In a modification of the discrimination test, the T-maze is also used as a preference test: The arms are provided with different goods, and the animal is required to choose between them. This form of preference test seems to be easily performed with a variety of animal species (mice: Roder et al., 1996; Correa et al., 2015; Cutuli et al., 2015; wild mice: Nunes et al., 2009; rats: Patterson-Kane et al., 2001; Ras et al., 2002; Denk et al., 2004; van der Plasse et al., 2007; Cunningham et al., 2015; Hernandez-Lallement et al., 2015; Wadhera et al., 2017; Leenaars et al., 2019; pigs: Rooijen & Metz, 1987; hens: Dawkins, 1977; broilers: Buckley et al., 2011; zebrafish: Hieu et al., 2020; fruit flies: Fujita & Tanimura, 2011). Preference is usually assessed by offering the goods in the choice arms of the maze but in some cases, it might be useful to use stimuli which are associated with the to-be-tested goods instead, e.g., in tests for social preference, the real mouse might be replaced by urinary stimuli (Nunes et al., 2009; compare also Fitchett et al., 2006). It also has to be kept in mind that offering the goods itself can lead to saturation and/or influence the choice in the next trial (Kirkden & Pajor, 2006), in the same way as humans might prefer milk after eating something spicy (Nasrawi & Pangborn, 1990).

Preference tests in T-mazes can be performed with discrete or continuous choices: In a discrete measurement task, an animal has to perform multiple trials in which it can choose between the left or the right arm (mice: Tellegen et al., 1969; rats: Patterson-Kane et al., 2001; Ras et al., 2002; van der Plasse et al., 2007; Pioli et al., 2014). In a continuous measurement task, the animal stays in the T-maze for a defined period of time and the time the animal spends in the left or the right arm is used to ascertain preference (mice: Roder et al., 1996; Cutuli et al., 2015; wild mice: Nunes et al., 2009; Correa et al., 2015; compare also Pennycuik & Cowan, 1990; using a U-shaped maze and wild mice).

There are various protocols and recommendations on the conduction of T-maze tests for behavioural measures such as memory and discrimination. However, there is to date no protocol for T-maze preference tests: The protocols focus either on spontaneous (unrewarded) alternation (Wenk, 1998; Deacon & Rawlins, 2006), rewarded alternation (Deacon & Rawlins, 2006; Shoji et al., 2012; Wenk, 1998) or position discrimination (Deacon, 2006; Shoji et al., 2012). A short comparison of different protocols is given in Table 1.

Table 1.
Table 1.

Comparison of T-maze protocols by Deacon & Rawlins, 2006; Deacon, 2006; Shoji et al., 2012 and Wenk, 1998.

Citation: Behaviour 158, 7 (2021) ; 10.1163/1568539X-bja10085

Table 1.
Table 1.

(Continued.)

Citation: Behaviour 158, 7 (2021) ; 10.1163/1568539X-bja10085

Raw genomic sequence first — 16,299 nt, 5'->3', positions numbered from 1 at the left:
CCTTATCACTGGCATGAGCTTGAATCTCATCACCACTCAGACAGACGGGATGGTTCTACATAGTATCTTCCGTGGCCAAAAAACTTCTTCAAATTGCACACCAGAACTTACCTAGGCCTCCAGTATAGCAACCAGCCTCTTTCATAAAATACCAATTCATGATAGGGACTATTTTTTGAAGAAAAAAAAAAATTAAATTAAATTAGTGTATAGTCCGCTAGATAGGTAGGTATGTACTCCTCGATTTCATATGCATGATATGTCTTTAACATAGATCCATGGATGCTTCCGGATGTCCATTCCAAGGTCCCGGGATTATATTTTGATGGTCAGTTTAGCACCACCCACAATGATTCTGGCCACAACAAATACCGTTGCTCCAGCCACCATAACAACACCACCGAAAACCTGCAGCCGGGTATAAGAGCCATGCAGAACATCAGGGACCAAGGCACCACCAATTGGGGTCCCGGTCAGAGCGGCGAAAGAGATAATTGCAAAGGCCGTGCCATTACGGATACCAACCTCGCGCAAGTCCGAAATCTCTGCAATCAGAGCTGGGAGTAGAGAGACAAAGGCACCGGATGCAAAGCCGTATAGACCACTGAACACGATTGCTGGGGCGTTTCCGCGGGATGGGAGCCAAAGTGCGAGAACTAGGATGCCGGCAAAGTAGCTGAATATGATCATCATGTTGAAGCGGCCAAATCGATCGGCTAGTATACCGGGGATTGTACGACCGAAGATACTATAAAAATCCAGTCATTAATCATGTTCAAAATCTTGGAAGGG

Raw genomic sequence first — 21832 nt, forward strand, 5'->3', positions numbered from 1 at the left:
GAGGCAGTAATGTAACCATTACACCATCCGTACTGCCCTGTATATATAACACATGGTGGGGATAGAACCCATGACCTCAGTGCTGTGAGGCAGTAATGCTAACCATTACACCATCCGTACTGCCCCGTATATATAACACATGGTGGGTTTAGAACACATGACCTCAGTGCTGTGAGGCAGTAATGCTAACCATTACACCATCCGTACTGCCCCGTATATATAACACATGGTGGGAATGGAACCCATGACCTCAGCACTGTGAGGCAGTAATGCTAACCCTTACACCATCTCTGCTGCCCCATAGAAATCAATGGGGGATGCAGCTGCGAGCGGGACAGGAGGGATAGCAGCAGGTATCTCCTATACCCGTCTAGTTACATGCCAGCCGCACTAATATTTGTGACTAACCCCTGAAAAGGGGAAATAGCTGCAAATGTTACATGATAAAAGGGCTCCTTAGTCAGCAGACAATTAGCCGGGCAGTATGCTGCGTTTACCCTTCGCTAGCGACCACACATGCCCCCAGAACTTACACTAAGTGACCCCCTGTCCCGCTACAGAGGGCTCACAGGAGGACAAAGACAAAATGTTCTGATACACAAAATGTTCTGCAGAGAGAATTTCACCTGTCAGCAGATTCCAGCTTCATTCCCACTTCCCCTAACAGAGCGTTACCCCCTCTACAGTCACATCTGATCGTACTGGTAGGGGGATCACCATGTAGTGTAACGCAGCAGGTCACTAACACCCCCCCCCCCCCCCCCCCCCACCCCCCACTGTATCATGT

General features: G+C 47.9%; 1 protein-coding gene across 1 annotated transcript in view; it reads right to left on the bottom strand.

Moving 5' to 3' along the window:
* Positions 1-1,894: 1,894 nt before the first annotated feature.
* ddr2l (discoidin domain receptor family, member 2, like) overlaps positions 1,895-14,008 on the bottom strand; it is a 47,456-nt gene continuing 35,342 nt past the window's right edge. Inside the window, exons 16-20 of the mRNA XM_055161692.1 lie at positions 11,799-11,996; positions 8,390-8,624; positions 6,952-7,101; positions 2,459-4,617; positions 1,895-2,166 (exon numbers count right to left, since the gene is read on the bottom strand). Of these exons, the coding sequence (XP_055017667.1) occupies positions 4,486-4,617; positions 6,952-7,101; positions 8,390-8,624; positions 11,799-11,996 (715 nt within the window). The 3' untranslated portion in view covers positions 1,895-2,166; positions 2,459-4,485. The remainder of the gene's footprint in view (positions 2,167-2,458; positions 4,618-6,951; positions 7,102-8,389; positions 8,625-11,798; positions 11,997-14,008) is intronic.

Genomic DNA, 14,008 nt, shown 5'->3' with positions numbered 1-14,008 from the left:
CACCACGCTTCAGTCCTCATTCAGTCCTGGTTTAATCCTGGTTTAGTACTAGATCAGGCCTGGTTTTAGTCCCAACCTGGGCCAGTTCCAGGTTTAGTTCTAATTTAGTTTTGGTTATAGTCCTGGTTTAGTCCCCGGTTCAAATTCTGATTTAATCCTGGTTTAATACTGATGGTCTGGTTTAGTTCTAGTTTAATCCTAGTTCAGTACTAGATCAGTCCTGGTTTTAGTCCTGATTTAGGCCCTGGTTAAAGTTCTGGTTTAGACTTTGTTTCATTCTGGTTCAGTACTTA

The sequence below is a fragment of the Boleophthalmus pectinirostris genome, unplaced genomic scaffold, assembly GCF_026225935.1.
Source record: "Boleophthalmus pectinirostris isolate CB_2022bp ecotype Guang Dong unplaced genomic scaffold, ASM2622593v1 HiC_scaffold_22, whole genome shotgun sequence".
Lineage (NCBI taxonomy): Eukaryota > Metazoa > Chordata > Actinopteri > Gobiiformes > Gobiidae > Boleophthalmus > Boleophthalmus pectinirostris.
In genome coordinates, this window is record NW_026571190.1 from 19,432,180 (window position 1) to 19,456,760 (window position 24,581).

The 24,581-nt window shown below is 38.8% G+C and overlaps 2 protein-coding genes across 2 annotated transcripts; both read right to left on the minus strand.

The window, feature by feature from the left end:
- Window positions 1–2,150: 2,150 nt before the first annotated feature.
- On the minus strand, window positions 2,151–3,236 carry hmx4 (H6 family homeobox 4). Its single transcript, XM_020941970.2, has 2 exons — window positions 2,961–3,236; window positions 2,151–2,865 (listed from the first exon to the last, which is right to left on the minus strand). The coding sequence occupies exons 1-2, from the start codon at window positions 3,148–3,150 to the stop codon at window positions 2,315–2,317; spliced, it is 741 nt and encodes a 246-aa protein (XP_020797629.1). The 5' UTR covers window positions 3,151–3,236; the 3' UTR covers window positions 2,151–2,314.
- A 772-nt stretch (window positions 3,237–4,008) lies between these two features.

In general, for spontaneous alternation, no food restriction or habituation is needed. Animals should just be well-habituated to their environment and the handling, before they are placed into the maze. Protocols for rewarded alternation and position discrimination are more complex and differ in their recommendations. Often, food restriction to 85% of free-feeding weight is recommended, although Deacon & Rawlins (2006) at the same time state that well habituated animals should also perform the T-maze without food restriction (Deacon & Rawlins, 2006). For rewarded alternation, forced trials are recommended, in which animal are only allowed to visit one arm by blocking the other. In the following trial, animals get a free choice with both arms accessible. If the animals visit the previously blocked arm, they made an alternating choice. In position discrimination, on the other hand, no forced trials are conducted, and trials are always free choice. Also, rewarded alternation and position discrimination differ with regard to the recommendations made about cleaning: While for rewarded alternation tasks, cleaning seems to be more common, for position discrimination Deacon (2006) explicitly states that not cleaning maximizes the learning potential (Deacon, 2006). However, protocols for both types of tests differ greatly in their recommendations for habituation procedure (individuals or group, duration, free exploration or trials, reward or no reward) and intertrial interval (immediately or more than 10 min). All protocols recommend at least ten trials per day, but depending on the intertrial interval this leads to differing test durations from 50 min (Shoji et al., 2012) to several hours (Deacon, 2006). None of the protocols gives instructions with regard to testing time, and only one of the protocols (Shoji et al., 2012) provides an example for testing time, but only to emphasise that the tests should be repeated in the same time frame (their example is between 9:00 am and 6:00 pm, with lights 7:00 am–7:00 pm). Searching original studies instead of protocols, the time frame of experiments (if stated) varies, e.g., starting 2 h into the dark phase (Locurto et al., 2002), 3 h before the end of the light phase (Guariglia & Chadman, 2013), 3 h into the light phase (Derenne et al., 2014) or in general ‘during the light phase’ (Moy et al., 2008; Shipton et al., 2014). However, day time might influence motivation to gain food (Acosta et al., 2020; Koch et al., 2020) and should therefore be considered carefully.